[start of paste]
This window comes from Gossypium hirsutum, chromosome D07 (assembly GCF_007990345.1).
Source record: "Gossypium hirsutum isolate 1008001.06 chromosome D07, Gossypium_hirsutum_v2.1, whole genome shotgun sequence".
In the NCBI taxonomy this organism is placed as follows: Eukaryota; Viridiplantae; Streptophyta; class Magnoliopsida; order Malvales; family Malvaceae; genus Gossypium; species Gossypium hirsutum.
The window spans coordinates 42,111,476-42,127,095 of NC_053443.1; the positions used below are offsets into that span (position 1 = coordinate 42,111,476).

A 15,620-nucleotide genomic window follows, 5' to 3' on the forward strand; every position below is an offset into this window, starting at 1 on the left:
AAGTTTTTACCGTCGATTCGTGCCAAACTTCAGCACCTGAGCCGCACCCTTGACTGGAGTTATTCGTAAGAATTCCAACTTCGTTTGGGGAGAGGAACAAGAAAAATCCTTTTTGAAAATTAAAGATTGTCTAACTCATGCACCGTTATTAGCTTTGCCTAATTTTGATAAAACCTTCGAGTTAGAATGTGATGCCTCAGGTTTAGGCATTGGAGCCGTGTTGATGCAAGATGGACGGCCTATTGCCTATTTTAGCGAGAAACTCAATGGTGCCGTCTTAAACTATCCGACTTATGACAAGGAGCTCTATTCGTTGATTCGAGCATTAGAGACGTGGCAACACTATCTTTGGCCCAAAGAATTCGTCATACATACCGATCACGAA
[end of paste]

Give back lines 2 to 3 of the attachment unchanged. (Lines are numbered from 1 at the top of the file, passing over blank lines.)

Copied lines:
Source record: "Gossypium hirsutum isolate 1008001.06 chromosome D07, Gossypium_hirsutum_v2.1, whole genome shotgun sequence".
In the NCBI taxonomy this organism is placed as follows: Eukaryota; Viridiplantae; Streptophyta; class Magnoliopsida; order Malvales; family Malvaceae; genus Gossypium; species Gossypium hirsutum.